The physics community’s collective world was recently rocked by the latest results from CERN, with some now claiming that they have measured neutrinos traveling faster than the speed of light. While the discrepancy is small (only 60 nanoseconds), it could force physicists to reconsider Einstein’s theory of relativity. Columbia’s go-to physics rock star, Brain Greene, remains skeptical: “I would bet just about everything I hold dear that this won’t hold up to scrutiny.” Ouch.
One million Americans suffer from Chronic Fatigue Syndrome, but researchers have yet to understand its causes. Earlier studies suggested that the condition might stem from the XMRV virus or one of the related mouse leukemia viruses. However, recent data from patient blood work finds no correlation between XMRV and chronic fatigue syndrome. Mailman School of Public Health Professor W. Ian Lipkin is conducting his own study, though other faculty members such as Vincent Racaniello agree that “it’s clearly time to move on.”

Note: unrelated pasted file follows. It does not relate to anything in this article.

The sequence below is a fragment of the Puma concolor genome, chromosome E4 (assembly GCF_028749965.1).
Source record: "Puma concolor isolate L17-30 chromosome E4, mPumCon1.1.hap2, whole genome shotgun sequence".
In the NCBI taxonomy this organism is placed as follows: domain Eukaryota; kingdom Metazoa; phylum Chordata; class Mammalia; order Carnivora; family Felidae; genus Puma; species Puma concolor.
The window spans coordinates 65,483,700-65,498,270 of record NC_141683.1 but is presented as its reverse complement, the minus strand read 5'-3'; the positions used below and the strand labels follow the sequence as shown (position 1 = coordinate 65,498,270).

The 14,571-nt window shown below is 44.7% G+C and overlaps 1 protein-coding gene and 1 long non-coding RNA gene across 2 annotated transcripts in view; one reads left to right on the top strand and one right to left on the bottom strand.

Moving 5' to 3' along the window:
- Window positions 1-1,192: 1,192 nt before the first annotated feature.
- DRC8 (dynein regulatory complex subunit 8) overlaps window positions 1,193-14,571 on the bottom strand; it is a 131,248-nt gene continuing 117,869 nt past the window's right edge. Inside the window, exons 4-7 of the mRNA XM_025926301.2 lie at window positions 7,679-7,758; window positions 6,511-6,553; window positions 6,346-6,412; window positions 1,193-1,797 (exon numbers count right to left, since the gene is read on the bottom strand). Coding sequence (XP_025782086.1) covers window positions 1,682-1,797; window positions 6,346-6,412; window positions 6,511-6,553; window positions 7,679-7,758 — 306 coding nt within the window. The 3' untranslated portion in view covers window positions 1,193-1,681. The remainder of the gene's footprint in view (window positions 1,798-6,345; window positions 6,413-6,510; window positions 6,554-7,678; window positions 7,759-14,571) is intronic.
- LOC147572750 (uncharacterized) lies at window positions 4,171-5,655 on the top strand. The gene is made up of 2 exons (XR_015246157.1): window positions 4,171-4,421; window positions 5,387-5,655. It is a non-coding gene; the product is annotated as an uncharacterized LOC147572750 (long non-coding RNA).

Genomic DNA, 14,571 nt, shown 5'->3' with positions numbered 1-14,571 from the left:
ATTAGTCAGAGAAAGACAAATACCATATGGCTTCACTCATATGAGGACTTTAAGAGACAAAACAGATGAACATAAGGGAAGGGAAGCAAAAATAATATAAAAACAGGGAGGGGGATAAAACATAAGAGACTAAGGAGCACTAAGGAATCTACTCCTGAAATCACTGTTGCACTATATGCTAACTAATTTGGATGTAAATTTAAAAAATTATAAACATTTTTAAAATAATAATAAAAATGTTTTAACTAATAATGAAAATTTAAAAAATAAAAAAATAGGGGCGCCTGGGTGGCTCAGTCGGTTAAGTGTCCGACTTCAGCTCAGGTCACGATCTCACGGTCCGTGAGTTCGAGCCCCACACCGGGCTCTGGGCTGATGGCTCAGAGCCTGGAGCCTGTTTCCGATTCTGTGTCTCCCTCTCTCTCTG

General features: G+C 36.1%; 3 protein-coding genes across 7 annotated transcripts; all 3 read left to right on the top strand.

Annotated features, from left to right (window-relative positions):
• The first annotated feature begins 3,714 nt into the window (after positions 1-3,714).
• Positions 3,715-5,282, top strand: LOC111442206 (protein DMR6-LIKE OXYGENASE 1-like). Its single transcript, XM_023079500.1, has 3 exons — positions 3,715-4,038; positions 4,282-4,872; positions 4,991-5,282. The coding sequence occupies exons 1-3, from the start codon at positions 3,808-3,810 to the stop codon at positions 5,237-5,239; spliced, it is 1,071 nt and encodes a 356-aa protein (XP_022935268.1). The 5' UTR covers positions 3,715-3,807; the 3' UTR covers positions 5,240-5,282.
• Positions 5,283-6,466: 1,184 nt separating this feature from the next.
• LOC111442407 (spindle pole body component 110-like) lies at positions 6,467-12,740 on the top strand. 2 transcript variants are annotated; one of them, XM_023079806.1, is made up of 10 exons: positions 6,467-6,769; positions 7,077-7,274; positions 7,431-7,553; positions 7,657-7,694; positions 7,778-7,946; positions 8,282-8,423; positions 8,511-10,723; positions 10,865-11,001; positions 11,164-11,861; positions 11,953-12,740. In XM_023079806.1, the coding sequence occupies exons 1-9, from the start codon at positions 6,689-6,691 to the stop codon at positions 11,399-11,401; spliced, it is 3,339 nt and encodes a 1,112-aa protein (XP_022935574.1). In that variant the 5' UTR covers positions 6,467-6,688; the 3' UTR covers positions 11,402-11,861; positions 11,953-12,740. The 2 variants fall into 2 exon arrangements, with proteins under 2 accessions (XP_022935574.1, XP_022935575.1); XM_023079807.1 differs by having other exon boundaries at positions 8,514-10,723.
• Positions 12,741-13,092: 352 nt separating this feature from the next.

The blood-brain barrier makes it impossible for doctors to intravenously deliver drugs to the brain. Or at least it was impossible until Columbia professor Elisa Konofagou developed a method using short ultra sound pulses to safely open the blood-brain barrier. Konfagou believes this method will lead to treatments for diseases such as Alzheimer’s and Parkinson’s. Cue an updated Frontiers curriculum.
Graphene has already established a reputation as an incredibly versatile material, but things might just get even better—a new paper published by a large collaboration of Columbia professors and graduate students hints at an unplumbed frontier in the nitrogen doping of graphene. The embedded nitrogen atoms profoundly change the electrical properties of the graphene, albeit only in a two-atom radius, making it highly tunable and useful for electronics. That’s all well and good, but could it possibly be worth all those Girl Scout cookies?
IcyHawt image via Wikimedia Commons.